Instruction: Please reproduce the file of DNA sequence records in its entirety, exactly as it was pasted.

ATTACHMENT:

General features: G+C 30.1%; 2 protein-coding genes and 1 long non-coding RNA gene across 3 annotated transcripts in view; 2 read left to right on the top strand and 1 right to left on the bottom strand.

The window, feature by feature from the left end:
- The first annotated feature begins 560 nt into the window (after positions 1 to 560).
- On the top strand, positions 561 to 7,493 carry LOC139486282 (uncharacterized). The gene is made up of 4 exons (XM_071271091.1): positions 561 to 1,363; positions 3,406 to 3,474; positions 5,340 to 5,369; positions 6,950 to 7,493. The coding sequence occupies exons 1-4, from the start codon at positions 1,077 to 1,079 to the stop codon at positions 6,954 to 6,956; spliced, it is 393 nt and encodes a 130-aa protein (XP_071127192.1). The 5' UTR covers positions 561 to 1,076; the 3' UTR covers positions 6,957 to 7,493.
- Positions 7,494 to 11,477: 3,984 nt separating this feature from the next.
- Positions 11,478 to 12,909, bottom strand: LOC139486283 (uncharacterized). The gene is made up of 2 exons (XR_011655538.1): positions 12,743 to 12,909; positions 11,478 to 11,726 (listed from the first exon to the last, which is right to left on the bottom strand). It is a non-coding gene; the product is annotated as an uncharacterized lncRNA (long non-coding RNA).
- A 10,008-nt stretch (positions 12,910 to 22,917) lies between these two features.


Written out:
General features: G+C 30.1%; 2 protein-coding genes and 1 long non-coding RNA gene across 3 annotated transcripts in view; 2 read left to right on the top strand and 1 right to left on the bottom strand.

The window, feature by feature from the left end:
- The first annotated feature begins 560 nt into the window (after positions 1 to 560).
- On the top strand, positions 561 to 7,493 carry LOC139486282 (uncharacterized). The gene is made up of 4 exons (XM_071271091.1): positions 561 to 1,363; positions 3,406 to 3,474; positions 5,340 to 5,369; positions 6,950 to 7,493. The coding sequence occupies exons 1-4, from the start codon at positions 1,077 to 1,079 to the stop codon at positions 6,954 to 6,956; spliced, it is 393 nt and encodes a 130-aa protein (XP_071127192.1). The 5' UTR covers positions 561 to 1,076; the 3' UTR covers positions 6,957 to 7,493.
- Positions 7,494 to 11,477: 3,984 nt separating this feature from the next.
- Positions 11,478 to 12,909, bottom strand: LOC139486283 (uncharacterized). The gene is made up of 2 exons (XR_011655538.1): positions 12,743 to 12,909; positions 11,478 to 11,726 (listed from the first exon to the last, which is right to left on the bottom strand). It is a non-coding gene; the product is annotated as an uncharacterized lncRNA (long non-coding RNA).
- A 10,008-nt stretch (positions 12,910 to 22,917) lies between these two features.